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The proposed Measures of Competition are economically meaningless

  • To: "cctc-draft-advice-letter@xxxxxxxxx" <cctc-draft-advice-letter@xxxxxxxxx>
  • Subject: The proposed Measures of Competition are economically meaningless
  • From: Michael Flynn <MFlynn@xxxxxxxxxxxxxx>
  • Date: Tue, 17 Apr 2012 22:58:26 +0000

     The proposed definitions, measures and targets are completely 
inappropriate for assessing competition.

     Between the final draft (dated 22 February 2012) of the Advice Letter and 
ICANN's February 23rd posting, there was an interesting switch in emphasis that 
suggests ICANN now is trying to minimize the role of competition as a 
justification.  The title of the final draft("Advice requested by ICANN Board 
regarding definitions, measures, and targets for competition, consumer trust 
and consumer choice" became ""Draft Advice Letter on Consumer Trust, Consumer 
Choice, and Competition"[emphases added]
     This potentially is significant, because it is competition that is the 
necessary condition-the guarantor-of the other values that ICANN claims to be 
promoting. It was ICANN's inability to provide a sufficient competitive 
justification for its expansion plans that has drawn the fire of many, 
including the U.S. Departments of Commerce and Justice. The existence of 
competition-properly defined and understood-is a necessary condition for the 
realization of consumer trust, consumer choice and innovation. It should be the 
primary concern.
     But vague invocations of "competition", without more, are meaningless, 
just as are its purported definition ("Competition is defined as the quantity,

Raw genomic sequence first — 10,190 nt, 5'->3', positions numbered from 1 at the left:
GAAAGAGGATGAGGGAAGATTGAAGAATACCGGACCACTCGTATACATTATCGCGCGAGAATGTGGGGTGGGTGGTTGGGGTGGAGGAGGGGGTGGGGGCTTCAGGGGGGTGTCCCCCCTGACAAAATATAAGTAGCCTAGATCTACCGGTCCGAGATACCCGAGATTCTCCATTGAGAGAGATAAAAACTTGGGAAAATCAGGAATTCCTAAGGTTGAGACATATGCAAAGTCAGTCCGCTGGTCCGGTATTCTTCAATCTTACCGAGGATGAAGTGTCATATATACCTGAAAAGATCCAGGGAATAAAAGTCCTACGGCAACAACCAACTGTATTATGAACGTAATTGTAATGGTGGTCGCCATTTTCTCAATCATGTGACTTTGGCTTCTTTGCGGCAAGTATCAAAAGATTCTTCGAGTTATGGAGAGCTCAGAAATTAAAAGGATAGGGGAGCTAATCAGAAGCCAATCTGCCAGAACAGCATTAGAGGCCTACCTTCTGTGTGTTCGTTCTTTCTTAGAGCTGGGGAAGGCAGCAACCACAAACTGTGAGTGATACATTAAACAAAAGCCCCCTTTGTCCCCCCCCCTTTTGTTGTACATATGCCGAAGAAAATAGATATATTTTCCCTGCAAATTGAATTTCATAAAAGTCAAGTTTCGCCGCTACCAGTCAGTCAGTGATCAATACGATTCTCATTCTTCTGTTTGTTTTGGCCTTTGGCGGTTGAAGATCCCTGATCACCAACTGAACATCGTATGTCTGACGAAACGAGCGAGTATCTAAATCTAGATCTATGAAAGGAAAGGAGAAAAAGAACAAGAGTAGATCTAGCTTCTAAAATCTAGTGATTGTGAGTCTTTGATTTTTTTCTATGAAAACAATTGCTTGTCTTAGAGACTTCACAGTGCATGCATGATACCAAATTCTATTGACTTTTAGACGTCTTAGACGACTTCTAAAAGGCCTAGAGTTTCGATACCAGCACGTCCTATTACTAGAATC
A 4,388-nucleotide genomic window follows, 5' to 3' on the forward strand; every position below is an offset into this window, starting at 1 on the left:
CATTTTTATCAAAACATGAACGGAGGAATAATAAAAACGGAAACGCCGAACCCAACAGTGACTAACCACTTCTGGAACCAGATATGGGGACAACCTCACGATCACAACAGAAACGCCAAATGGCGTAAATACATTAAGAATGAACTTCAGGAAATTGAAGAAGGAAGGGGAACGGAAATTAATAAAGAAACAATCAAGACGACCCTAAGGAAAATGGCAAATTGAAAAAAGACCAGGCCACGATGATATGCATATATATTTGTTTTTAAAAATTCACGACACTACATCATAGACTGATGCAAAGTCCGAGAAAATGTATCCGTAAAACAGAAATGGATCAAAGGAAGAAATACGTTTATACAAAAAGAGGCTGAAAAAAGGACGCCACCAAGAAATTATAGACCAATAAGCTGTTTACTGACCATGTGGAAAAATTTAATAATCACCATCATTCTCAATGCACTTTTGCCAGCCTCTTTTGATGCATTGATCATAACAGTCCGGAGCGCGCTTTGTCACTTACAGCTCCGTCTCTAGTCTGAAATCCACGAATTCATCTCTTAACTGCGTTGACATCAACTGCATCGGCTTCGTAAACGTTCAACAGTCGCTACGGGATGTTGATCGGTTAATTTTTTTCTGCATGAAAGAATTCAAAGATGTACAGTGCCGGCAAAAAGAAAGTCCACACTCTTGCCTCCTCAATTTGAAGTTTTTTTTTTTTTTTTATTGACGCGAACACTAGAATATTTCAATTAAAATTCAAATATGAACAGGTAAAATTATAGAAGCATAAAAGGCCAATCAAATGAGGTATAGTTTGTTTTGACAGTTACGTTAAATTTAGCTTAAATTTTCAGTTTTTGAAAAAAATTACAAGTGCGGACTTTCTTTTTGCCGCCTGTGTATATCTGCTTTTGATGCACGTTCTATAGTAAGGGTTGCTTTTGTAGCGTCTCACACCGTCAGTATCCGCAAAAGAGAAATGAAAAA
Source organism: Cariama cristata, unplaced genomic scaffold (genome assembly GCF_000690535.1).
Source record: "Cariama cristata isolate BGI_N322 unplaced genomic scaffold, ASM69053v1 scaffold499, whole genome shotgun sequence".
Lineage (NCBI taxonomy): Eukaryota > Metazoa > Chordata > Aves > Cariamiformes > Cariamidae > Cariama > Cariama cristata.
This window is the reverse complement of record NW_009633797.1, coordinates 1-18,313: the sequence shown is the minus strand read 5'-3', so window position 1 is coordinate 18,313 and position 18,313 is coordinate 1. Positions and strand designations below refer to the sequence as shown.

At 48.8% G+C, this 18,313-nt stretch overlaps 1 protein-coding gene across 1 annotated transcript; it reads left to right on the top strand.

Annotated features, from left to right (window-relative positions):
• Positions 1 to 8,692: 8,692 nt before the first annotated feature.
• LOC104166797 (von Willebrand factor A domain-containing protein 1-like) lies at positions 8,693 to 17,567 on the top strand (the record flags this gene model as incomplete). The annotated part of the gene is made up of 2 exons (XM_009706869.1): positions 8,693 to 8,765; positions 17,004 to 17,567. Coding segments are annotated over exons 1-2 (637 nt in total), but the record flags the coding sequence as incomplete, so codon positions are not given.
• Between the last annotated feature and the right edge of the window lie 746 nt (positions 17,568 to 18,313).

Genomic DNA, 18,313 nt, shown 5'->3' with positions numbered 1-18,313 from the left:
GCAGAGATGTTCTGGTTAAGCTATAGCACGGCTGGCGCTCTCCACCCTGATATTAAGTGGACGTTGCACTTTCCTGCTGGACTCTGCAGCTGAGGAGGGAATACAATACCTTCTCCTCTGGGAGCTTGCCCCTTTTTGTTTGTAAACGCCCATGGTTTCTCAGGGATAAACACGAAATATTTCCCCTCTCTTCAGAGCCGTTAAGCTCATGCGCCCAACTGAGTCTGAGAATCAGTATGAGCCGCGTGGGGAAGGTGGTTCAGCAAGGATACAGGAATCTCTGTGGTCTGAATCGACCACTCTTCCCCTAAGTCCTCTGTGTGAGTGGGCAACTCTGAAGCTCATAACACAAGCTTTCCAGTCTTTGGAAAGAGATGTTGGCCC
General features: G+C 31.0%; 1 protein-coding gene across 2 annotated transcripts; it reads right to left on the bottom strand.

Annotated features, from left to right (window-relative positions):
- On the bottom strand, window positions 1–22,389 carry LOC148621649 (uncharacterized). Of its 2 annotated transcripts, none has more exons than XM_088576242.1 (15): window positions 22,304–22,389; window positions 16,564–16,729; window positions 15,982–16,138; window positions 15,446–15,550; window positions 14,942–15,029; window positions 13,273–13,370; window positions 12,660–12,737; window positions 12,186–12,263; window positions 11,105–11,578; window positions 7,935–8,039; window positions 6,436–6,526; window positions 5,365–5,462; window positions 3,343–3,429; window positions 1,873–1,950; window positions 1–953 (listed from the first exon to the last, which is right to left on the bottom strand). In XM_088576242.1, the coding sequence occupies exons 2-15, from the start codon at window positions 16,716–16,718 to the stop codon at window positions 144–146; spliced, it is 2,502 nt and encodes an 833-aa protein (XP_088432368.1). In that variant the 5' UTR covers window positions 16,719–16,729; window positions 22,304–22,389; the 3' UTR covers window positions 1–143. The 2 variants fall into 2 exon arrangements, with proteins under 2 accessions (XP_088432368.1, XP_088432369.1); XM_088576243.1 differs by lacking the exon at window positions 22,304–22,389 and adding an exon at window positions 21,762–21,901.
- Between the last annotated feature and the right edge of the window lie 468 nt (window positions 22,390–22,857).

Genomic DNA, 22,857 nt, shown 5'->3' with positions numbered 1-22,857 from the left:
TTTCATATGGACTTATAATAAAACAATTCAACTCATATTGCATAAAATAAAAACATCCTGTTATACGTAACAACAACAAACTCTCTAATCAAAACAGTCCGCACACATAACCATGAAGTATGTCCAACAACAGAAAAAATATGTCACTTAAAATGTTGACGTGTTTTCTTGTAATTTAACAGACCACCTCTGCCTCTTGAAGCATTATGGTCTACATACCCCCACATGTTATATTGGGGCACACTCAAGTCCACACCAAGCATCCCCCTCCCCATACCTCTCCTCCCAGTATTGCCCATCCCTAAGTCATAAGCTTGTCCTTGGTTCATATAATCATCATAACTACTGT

diversity, and the potential for market rivalry of TLDs, TLD registry 
operators, and registrars") and the "Measures of Competition" that have been 
advanced at p. 11 by ICANN.
     "Competition" can be assessed only within the context of a properly 
defined "relevant product market", as that term is understood by economists, 
competition authorities and the courts to comprise the products (and their 
producers) that are deemed by consumers to be acceptable substitutes, and to 
exclude those products that are not so perceived.
"Competition" occurs only between and among goods (including services) that are 
substitutes; producers of complementary goods do not compete with each other in 
any meaningful sense.
     This is not just relevant to any discussion of "definitions, measures, and 
targets" for "competition"; it's critical.
The fundamental flaw in ICANN's entire rationale for its plans to increase in 
number of gTLDs is that it has never offered any satisfactory analysis of the 
threshold question:  Do gTLDs even compete with each other? Put differently, 
does ICANN-or anyone else-seriously contend that registrants of second-level 
domains generally are content to register their domains under one and only one 
of the available gTLDs, and that they are largely indifferent as to which they 
align with?
To anyone familiar with the actual demand by registrants of second-level 
domains, the question answers itself:  These registrants overwhelmingly prefer 
the .com gTLD. To the extent they undertake registrations under any of the 
other gTLDs, it is in addition to their .com domains. In other words, these 
registrations under the other non-.com gTLDs are complements rather than 
substitutes that are generally undertaken for defensive purposes.
Despite the prodding of U.S. government agencies and others, ICANN has never 
undertaken a proper delineation of the relevant product markets at issue in 
connection with its three campaigns (in 2000, 2003-2004 and the present). Its 
currently proposed measures of "competition" reflect that failure. They are 
meaningless, because they are not based on a clear delineation of the economic 
markets relevant to gTLDs.

Michael A. Flynn

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